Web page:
Mental health awareness

Weather vane image

World Mental Health Day (10th October)

Across the world this week mental health will be featured on radio and television programmes and in our daily newspapers. The reason the World Health Organisation (WHO) have designated 10th October as World Mental Health Day. It is the hidden illness, the one nobody ever talks about, the one with all the stigmas attached. “Men don’t cry”; “Buck up, you’re not ill”, “What have you got to be worried about?” you hear it all the time; but not from sufferers. There are too few safety valves, all too often the sufferer bottles up the feelings, then breaks catastrophically.

Work place stress

As the UK’s Mental Health Foundation outline this year’s theme set by the World Federation for Mental Health is mental health in the workplace. This is no minimal issue, the HSE’s official figures for 2015/16 identified nearly half a million sufferers or 1.5% of the UK workforce! That the NHS services to aid suffers are being cut is a scandal and a national disgrace.

I link my quad heart-bypass op 10 years ago to accumulated issues; a primary cause being workplace stress. I hope my two written pieces included below can put over the alternative; it is out there and needs to be shared.

Weather vane image

Wind rider; Colwall, Herefordshire. (C) John New

Panic attack

When you’re standing on top of the world and you start looking down it begins; a mix of fear and exhilaration, waltzing in on the wind in the air, a maelstrom possessing your thoughts. They react, taking over your brain, turning, spinning, one moment laughter, the next like someone has grabbed your neck, garrotting, you feel for a moment that you can’t breathe. Then the panic attack disperses, you look, take in the view, the far distant horizon, blue and hazy. Not touchable but definitely visible.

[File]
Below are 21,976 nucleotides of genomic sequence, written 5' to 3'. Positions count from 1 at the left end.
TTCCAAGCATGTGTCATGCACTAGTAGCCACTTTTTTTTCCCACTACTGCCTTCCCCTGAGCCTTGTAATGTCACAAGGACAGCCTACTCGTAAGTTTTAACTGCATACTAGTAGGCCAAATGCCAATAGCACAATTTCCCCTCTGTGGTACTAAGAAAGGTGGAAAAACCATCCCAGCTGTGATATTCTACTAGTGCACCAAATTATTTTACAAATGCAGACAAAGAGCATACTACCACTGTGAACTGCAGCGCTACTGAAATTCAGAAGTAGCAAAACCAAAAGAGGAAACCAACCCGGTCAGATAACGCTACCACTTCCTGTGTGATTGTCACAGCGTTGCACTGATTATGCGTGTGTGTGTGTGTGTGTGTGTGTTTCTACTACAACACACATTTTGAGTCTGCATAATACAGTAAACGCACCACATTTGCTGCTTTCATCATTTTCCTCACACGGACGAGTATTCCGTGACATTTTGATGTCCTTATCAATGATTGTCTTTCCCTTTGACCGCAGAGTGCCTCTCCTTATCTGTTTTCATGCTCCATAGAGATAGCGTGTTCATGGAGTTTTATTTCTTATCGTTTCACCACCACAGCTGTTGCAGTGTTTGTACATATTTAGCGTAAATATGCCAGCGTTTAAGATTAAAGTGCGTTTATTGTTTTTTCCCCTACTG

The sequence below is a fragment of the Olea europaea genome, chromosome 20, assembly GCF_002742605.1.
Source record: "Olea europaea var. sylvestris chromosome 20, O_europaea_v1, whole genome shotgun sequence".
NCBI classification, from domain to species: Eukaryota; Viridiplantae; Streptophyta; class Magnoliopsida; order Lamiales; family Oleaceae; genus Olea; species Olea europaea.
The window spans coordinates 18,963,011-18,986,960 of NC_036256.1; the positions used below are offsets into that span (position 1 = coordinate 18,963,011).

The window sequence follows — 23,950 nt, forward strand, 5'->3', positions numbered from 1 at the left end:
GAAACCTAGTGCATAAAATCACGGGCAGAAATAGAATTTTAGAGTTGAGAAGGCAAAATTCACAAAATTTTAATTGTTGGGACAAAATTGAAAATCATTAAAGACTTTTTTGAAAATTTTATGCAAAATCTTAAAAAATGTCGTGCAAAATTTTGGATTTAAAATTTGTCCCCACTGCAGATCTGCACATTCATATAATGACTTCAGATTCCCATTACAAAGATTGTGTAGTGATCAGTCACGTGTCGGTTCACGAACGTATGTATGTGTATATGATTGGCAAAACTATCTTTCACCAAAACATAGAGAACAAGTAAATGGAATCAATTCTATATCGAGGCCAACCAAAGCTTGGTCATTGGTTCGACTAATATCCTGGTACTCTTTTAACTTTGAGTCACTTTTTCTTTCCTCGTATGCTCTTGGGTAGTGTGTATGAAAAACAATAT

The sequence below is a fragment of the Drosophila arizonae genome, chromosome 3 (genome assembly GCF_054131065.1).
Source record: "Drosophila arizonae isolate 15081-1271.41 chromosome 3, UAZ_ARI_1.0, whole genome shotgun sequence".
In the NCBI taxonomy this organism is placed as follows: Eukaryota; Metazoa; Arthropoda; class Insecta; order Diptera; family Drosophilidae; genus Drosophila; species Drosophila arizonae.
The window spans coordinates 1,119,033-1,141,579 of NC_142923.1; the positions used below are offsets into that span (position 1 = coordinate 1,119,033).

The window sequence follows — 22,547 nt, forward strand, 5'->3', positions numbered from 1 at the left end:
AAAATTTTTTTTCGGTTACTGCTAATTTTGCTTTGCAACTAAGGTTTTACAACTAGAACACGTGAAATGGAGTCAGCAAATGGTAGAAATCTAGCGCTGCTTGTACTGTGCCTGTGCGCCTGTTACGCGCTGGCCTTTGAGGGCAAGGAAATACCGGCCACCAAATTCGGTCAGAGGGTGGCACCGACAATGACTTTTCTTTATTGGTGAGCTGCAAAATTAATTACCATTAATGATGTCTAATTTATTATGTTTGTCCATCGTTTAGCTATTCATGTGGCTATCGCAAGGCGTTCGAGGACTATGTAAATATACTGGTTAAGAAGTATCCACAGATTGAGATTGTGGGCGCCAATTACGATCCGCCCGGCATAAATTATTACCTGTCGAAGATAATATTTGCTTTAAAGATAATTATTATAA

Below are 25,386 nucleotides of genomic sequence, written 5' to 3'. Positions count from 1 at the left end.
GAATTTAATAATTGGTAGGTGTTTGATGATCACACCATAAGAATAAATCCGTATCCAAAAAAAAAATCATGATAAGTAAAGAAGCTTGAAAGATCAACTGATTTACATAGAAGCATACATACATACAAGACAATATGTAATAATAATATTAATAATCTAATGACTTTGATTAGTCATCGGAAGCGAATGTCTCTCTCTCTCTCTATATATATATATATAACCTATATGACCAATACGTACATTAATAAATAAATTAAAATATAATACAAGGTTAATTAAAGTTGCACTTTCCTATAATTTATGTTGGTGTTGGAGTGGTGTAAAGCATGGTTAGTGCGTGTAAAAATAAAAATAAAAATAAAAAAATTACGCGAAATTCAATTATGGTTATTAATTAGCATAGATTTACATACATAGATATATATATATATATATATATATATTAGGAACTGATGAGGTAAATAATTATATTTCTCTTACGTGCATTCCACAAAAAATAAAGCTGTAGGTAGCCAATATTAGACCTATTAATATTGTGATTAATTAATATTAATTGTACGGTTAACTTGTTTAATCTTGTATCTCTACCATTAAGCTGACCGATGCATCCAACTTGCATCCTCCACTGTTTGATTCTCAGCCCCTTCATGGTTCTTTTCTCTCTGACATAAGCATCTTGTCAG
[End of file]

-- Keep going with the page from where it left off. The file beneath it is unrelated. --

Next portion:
You know how sometimes you smell something and it’s the same effect. Grabbing you, taking you out from where you are, to the place you remember; often fondly, but sometimes with fear, leading down into a dark abyss. On a good day you’re abseiling, the tethering rope holding fast, the drop manageable, the climb back a quick hop onto the escalator.

When you ride the wind, taking the chances, the horizon is in reach, an achievable goal growing ever closer. When the wind takes you, it gusts and buffets, twists, turns, the horizon spinning and turning. Only you will notice, inside all is in turmoil, but outside all is looking normal with the world turning as it always does, always will.

Release day

An October morning like any other
but that’s not actually true
alarm gone off as usual
tea and coffee made
dressing for work
today though the bus
probably off to the pub later.
What will it be like?
Will it be stressful?
Is this how a prisoner feels?

Normality for a while longer
who am I kidding.
Get through it, keep going
No tears, relief,
yes feeling that
Don’t plant the boss whatever you feel
Management may be callous
Thumping them though
not really the answer
The sort of B’ word you want to say
welling in you, but stifled.

It’s over, twenty six years gone
You can walk away
The big door opens
You are free!
Free to begin again
Do what you’ve always wanted to do
Stress free at last,
a last look at the door over your shoulder
Then back to your mates
Off to the pub, a celebration
No regrets, just relief
So glad, unlike them I can get a bus
No walk back to the shackles
of a hell hole office
Yes, I do feel like a released prisoner
The scars may be easier to work off
but they’re there going deep
Management bullying no more
Release, freedom, retirement,
Thank god I’ve survived
and, unlike my father
I’m still healthy enough to enjoy it.

– – – – – – – – – – –

Hoping that in some small way this post today can at least help someone realise they are not alone.

Updates – Support networks

Since writing the above I have added the sections below.

How to Deal With Stress at Work

A further article on Work Place Stress worth reading is this one by Helen Sanders ‘Beyond Blue – How to Deal with Stress at Work‘ and it can be found on the Health Ambitions website.


A related problem and one for which support is also required. I am therefore more than happy to add this link as requested by the group.

Rehab 4 Alcoholism is a free and impartial helpline for people troubled with drug and alcohol issues.  Rehab 4 Alcoholism aims to save lives by stopping addiction before it becomes too late. Tel: 0800 111 4108 Web:


The above is not released into the public domain and remains the copyright of the author; John New. (C) 2017. [Last updated/revised 15 May 2018]

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